The match that came dangerously close to stealing the show was the Jr. Heavyweight clash;  Hiromu Takahashi and Kushida built on their previous two bouts and delivered an absolutely stupendous hybrid of Jr. action and pure fighting, like a cross of Juniors action and NEVER Openweight striking.  These two started out simply beating the shit out of each other and gradually worked in some of their patented crowd-pleasing offense, like Hiromu's sunset flip bomb to the outside and Kushida's top rope flying Hoverboard Lock.  The live audience was red hot for most of this, deservedly so.  After 19 minutes of incredible, innovative action, a hyper-aggressive Kushida finally won back the Title with a series of arm trap kicks, followed by another Hoverboard Lock.  This is one of the best Jr. Title matches I'd seen up to this point.  ****3/4

The NEVER Openweight Title match was a wild, unruly affair with Suzuki and Goto hitting each other with stiff offense while their respective squads outside the ring brawled for most of the bout.  Suzuki oddly got into an altercation with Jushin Liger at the commentators table.  The finish saw Goto hit the GTR only for Taichi to pull the referee out of the ring mid-count and then hit Goto with a chair, before Suzuki choked him out and nailed the Gotch Piledriver to retain.  A fun match but the Lumberjack shenanigans were a little much for my tasted.  These two would easily top this match at WrestleKingdom 12.  ***

The semi-main event was the Tanahashi-Naito rematch, and these guys told a great story with Naito mercilessly attacking Tanahashi's injured arm and Tana going after Naito's knee.  Tanahashi attacked before the bell after Naito tossed his broken Intercontinental Title to him, waving the disrespect in Tana's face.  Naito brutalized Tana's elbow throughout this match, twisting him in knots.  Tana missed a High Fly Flow at one point and sold the arm like he'd been shot.  Tana survived a modified Destino, hit a German suplex, sling blade and a HFF, and went for the pin but Naito kicked out at the last second.  Tana slapped on a Texas Cloverleaf and held on for a long time, repeatedly dragging Naito away from the ropes until Naito finally tapped.  An excellent, gritty semi-main event that equaled their WK11 bout.  ****1/2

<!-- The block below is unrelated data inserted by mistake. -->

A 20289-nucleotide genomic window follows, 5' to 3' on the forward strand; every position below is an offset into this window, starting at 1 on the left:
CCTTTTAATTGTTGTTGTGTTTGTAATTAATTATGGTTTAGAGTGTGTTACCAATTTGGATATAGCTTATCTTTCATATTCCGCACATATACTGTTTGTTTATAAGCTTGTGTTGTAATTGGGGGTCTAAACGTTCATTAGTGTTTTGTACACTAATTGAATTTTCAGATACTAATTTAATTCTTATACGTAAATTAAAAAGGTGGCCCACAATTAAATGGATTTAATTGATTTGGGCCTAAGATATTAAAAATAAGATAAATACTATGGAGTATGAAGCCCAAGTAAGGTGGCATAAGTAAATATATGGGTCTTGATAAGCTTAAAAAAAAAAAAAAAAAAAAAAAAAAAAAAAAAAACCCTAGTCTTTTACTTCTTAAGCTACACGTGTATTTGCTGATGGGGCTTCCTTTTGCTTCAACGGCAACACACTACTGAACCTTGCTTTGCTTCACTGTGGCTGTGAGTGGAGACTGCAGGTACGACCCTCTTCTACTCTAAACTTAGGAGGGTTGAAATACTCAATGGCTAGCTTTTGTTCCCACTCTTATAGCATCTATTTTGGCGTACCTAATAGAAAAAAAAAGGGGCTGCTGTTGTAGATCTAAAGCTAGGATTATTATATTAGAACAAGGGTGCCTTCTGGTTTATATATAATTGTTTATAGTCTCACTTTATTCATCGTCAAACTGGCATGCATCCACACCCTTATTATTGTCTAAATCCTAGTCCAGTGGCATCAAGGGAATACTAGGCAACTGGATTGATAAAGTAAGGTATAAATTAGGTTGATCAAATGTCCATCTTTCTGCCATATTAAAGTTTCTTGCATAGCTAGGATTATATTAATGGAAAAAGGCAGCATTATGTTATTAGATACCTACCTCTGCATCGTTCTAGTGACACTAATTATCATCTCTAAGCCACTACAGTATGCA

And finally there was the colossal Okada-Omega rematch, an absolutely epic example of in-ring storytelling that played out as a fitting sequel to one of the most remarkable matches of all time, while also serving as the middle episode of a 2017 trilogy.  These two added numerous callbacks to the first match (teased attempts at Omega's Dragon superplex and Okada's over-the-ropes backdrop through the table) while conveying that each man knew what the other was thinking at nearly every turn.  As the bout wore on both men became nearly incapacitated, ratcheting up the drama and further showing how evenly matched they are.  At one point the Bullet Club all appeared at ringside and Cody teased throwing in the towel for a barely conscious Omega before The Young Bucks talked him off the ledge.  Interesting choice for the heel to get that kind of sympathy moment, but it worked; the crowd was unglued for most of the last fifteen minutes as Omega mounted a gallant comeback.  Maybe the best spot in the entire match was Okada pulling up an exhausted Omega for a Rainmaker, only for Omega to collapse before he could hit it.  Fantastic.  The battle ended when Okada hit a fifth Rainmaker with nearly a minute left, but was too exhausted to make the cover in time for the match ending bell.  After sixty minutes both men lay prone and broken, capping off what has to be the best 60-minute Broadway I've ever seen.

I said earlier that this match was to the first as The Godfather 2 was to The Godfather.  In both cases the first installment was essentially perfect in my eyes, while the second was an unequivocally brilliant continuation of the story.  I consider Okada-Omega 1 just a shade better than 2, but both matches were herculean efforts that will almost certainly live on as essential examples of the genre.  Here's how amazing the Okada-Omega four-match series was.  This match was my least favorite of the four, and I still give it *****.

Dominion 2017 was simply spectacular.  Perhaps a bit long overall given the 60-minute main event and the six-man gauntlet, but unlike WWE's five-hour PPVs this one didn't drag.  Four matches clocking it at **** or better is Herculean, and New Japan was making it look easy by this point.

Best Match: Kazuchika Okada vs. Kenny Omega
Worst Match: The six-man gauntlet.  Just too long for a throwaway kinda match.
What I'd Change: I'd just book Evil/Sanada/Bushi vs. Ishii/Yano/Yoshi-Hashi
Most Disappointing Match: Nothing on this show disappointed
Most Pleasant Surprise: How close the Jrs. match came to stealing the show
Overall Rating: 9.5/10


Thanks for reading - subscribe to our mailing list, and follow us on Twitter, MeWe, Facebook and YouTube!

No comments:

Post a Comment